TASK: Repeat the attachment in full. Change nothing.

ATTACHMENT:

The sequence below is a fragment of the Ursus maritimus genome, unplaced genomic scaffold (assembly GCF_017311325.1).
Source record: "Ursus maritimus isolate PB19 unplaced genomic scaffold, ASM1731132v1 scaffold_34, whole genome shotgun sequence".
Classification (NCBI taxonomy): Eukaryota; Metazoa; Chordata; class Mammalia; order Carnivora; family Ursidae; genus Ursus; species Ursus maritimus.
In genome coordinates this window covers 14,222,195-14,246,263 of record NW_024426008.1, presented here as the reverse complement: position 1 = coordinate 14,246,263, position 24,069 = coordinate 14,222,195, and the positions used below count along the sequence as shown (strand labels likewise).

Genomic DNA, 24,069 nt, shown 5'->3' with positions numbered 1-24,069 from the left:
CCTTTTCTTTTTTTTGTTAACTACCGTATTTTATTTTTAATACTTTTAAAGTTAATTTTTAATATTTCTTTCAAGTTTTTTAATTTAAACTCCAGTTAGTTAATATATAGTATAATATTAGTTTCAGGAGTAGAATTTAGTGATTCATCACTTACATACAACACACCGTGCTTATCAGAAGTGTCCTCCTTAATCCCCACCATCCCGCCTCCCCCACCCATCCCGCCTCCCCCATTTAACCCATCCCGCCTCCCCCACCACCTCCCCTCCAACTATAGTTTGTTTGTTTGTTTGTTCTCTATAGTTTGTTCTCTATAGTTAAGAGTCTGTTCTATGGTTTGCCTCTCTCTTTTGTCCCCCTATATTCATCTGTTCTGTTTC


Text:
The sequence below is a fragment of the Ursus maritimus genome, unplaced genomic scaffold (assembly GCF_017311325.1).
Source record: "Ursus maritimus isolate PB19 unplaced genomic scaffold, ASM1731132v1 scaffold_34, whole genome shotgun sequence".
Classification (NCBI taxonomy): Eukaryota; Metazoa; Chordata; class Mammalia; order Carnivora; family Ursidae; genus Ursus; species Ursus maritimus.
In genome coordinates this window covers 14,222,195-14,246,263 of record NW_024426008.1, presented here as the reverse complement: position 1 = coordinate 14,246,263, position 24,069 = coordinate 14,222,195, and the positions used below count along the sequence as shown (strand labels likewise).

Genomic DNA, 24,069 nt, shown 5'->3' with positions numbered 1-24,069 from the left:
CCTTTTCTTTTTTTTGTTAACTACCGTATTTTATTTTTAATACTTTTAAAGTTAATTTTTAATATTTCTTTCAAGTTTTTTAATTTAAACTCCAGTTAGTTAATATATAGTATAATATTAGTTTCAGGAGTAGAATTTAGTGATTCATCACTTACATACAACACACCGTGCTTATCAGAAGTGTCCTCCTTAATCCCCACCATCCCGCCTCCCCCACCCATCCCGCCTCCCCCATTTAACCCATCCCGCCTCCCCCACCACCTCCCCTCCAACTATAGTTTGTTTGTTTGTTTGTTCTCTATAGTTTGTTCTCTATAGTTAAGAGTCTGTTCTATGGTTTGCCTCTCTCTTTTGTCCCCCTATATTCATCTGTTCTGTTTC